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Engagement and action for health: the contribution of leaders' collaborative skills to partnership success.
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PMID:  19440289     Owner:  NLM     Status:  MEDLINE    
Abstract/OtherAbstract:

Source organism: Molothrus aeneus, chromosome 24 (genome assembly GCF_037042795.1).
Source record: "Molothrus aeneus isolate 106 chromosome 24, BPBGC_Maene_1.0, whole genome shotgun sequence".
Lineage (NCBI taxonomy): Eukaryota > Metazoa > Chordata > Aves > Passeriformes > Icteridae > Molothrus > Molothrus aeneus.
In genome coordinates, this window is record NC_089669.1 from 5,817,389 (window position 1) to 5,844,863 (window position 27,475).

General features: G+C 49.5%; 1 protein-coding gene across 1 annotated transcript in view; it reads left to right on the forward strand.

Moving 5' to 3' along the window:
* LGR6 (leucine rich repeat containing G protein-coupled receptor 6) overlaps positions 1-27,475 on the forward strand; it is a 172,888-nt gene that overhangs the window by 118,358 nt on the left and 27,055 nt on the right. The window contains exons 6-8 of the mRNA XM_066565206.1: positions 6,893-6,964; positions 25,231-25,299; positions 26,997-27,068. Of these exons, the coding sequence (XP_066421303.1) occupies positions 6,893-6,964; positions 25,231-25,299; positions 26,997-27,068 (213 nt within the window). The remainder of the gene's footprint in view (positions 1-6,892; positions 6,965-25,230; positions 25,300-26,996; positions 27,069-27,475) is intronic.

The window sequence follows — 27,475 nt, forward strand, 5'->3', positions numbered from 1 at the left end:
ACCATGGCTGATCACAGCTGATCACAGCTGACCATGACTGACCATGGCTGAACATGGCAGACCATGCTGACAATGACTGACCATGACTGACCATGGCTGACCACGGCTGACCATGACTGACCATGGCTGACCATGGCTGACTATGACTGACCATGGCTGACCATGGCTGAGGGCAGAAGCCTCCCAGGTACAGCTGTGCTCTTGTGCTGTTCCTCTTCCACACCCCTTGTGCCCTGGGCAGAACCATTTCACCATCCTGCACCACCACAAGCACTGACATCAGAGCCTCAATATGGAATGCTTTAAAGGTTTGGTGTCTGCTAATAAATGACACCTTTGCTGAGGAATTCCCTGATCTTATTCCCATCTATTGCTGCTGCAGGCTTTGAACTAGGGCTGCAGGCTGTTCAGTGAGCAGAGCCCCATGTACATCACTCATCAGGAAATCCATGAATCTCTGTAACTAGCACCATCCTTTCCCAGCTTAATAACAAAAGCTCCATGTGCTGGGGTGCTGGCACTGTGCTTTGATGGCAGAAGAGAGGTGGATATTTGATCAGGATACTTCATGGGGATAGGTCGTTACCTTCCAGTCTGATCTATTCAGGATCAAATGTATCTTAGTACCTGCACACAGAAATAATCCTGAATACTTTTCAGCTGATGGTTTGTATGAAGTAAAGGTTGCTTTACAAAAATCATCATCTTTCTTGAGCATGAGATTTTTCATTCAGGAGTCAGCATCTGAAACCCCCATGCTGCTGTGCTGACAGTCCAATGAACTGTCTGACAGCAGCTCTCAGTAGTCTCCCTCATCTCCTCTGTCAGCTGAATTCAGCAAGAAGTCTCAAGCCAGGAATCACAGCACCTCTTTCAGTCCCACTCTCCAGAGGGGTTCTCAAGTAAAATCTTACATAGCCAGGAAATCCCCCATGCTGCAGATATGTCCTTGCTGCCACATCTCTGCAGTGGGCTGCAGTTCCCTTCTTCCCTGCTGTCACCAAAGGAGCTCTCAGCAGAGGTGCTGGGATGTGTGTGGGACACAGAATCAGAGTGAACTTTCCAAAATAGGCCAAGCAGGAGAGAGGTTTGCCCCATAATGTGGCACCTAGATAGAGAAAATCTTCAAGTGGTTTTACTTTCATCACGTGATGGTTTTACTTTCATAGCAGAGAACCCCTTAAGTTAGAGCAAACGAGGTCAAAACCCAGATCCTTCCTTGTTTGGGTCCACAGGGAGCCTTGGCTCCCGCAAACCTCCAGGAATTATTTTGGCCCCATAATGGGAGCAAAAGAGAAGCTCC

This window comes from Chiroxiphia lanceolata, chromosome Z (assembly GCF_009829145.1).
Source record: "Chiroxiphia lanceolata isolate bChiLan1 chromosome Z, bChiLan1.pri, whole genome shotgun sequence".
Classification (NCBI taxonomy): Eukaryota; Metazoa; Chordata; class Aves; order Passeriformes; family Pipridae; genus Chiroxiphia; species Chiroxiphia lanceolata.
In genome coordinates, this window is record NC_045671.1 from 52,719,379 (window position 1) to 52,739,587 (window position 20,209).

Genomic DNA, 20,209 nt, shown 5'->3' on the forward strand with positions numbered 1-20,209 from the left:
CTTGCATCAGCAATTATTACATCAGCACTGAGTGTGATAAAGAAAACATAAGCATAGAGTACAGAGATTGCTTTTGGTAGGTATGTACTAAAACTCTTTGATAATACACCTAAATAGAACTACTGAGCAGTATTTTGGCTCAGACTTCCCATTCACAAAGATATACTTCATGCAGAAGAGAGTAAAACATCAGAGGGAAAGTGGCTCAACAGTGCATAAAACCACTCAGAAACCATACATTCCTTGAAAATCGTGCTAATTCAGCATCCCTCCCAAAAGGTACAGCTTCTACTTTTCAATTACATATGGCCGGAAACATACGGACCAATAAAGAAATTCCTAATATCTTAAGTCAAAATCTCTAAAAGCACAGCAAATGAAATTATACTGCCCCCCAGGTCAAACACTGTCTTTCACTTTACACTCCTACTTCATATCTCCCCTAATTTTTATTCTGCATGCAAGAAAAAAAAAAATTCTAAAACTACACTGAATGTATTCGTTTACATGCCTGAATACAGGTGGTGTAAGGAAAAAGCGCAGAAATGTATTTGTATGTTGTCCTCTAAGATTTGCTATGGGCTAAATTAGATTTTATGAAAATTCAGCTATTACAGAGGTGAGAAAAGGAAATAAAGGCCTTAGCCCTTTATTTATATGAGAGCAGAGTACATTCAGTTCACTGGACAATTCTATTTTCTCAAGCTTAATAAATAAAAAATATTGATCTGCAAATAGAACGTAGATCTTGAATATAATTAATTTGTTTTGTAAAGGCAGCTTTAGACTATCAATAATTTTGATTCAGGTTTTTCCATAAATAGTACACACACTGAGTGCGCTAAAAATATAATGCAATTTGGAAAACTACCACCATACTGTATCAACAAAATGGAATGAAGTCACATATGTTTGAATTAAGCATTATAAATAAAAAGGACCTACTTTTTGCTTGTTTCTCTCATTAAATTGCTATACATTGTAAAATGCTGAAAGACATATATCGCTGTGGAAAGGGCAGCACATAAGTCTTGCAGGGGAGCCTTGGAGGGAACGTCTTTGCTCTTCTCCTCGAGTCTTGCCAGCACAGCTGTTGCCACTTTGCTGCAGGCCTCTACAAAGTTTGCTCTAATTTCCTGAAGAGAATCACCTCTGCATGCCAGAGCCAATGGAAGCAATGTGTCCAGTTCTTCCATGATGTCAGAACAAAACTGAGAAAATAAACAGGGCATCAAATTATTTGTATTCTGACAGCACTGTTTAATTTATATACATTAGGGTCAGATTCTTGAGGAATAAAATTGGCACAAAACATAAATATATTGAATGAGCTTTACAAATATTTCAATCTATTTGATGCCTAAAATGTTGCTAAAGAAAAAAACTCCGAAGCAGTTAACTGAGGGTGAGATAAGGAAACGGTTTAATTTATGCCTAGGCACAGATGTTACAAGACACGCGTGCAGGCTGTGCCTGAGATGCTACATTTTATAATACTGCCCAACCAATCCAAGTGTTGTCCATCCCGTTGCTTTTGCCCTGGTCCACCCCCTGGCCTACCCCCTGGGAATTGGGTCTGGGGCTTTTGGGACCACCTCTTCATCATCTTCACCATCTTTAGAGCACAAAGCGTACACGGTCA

A multi-site evaluation (survey) of five Kellogg-funded Community Partnerships (CPs) in South Africa was undertaken to explore the relationship between leadership skills and a range of 30 operational, functional and organisational factors deemed critical to successful CPs. The CPs were collaborative academic-health service-community efforts aimed at health professions education reforms. The level of agreement to eleven dichotomous ('Yes/No') leadership skills items was used to compute two measures of members' appreciation of their CPs' leadership. The associations between these measures and 30 CPs factors were explored, and the partnership factors that leadership skills explained were assessed after controlling. Respondents who perceived the leadership of their CPs favourably had more positive ratings across 30 other partnership factors than those who rated leadership skills less favourably, and were more likely to report a positive cost/ benefit ratio. In addition, respondents who viewed their CPs' leadership positively also rated the operational understanding, the communication mechanisms, as well as the rules and procedures of the CPs more favourably. Leadership skills explained between 20% and 7% of the variance of 10 partnership factors. The influence of leaders' skills in effective health-focussed partnerships is much broader than previously conceptualised.